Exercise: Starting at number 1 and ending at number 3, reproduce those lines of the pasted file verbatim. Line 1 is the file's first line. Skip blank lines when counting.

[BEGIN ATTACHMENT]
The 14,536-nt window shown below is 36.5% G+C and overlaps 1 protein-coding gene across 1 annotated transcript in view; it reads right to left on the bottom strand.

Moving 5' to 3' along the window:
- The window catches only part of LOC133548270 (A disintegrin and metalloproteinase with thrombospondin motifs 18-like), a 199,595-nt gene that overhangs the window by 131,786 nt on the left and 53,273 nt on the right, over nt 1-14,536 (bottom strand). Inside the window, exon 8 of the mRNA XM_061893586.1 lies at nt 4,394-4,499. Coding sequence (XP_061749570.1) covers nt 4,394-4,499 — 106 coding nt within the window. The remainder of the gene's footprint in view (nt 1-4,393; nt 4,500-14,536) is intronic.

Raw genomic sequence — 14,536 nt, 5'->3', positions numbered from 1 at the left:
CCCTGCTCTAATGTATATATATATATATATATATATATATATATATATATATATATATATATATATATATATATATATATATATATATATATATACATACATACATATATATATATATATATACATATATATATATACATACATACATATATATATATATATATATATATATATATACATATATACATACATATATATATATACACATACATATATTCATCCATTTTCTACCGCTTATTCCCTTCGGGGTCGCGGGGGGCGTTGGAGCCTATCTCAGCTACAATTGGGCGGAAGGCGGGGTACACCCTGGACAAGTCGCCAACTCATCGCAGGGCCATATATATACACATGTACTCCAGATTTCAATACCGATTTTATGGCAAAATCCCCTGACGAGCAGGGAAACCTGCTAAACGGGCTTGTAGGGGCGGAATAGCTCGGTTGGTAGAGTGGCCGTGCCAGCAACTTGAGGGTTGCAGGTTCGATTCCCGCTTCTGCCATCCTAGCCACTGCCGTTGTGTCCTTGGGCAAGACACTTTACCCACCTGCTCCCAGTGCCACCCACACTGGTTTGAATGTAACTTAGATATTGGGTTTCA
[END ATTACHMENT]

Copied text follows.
The 14,536-nt window shown below is 36.5% G+C and overlaps 1 protein-coding gene across 1 annotated transcript in view; it reads right to left on the bottom strand.

Moving 5' to 3' along the window:
- The window catches only part of LOC133548270 (A disintegrin and metalloproteinase with thrombospondin motifs 18-like), a 199,595-nt gene that overhangs the window by 131,786 nt on the left and 53,273 nt on the right, over nt 1-14,536 (bottom strand). Inside the window, exon 8 of the mRNA XM_061893586.1 lies at nt 4,394-4,499. Coding sequence (XP_061749570.1) covers nt 4,394-4,499 — 106 coding nt within the window. The remainder of the gene's footprint in view (nt 1-4,393; nt 4,500-14,536) is intronic.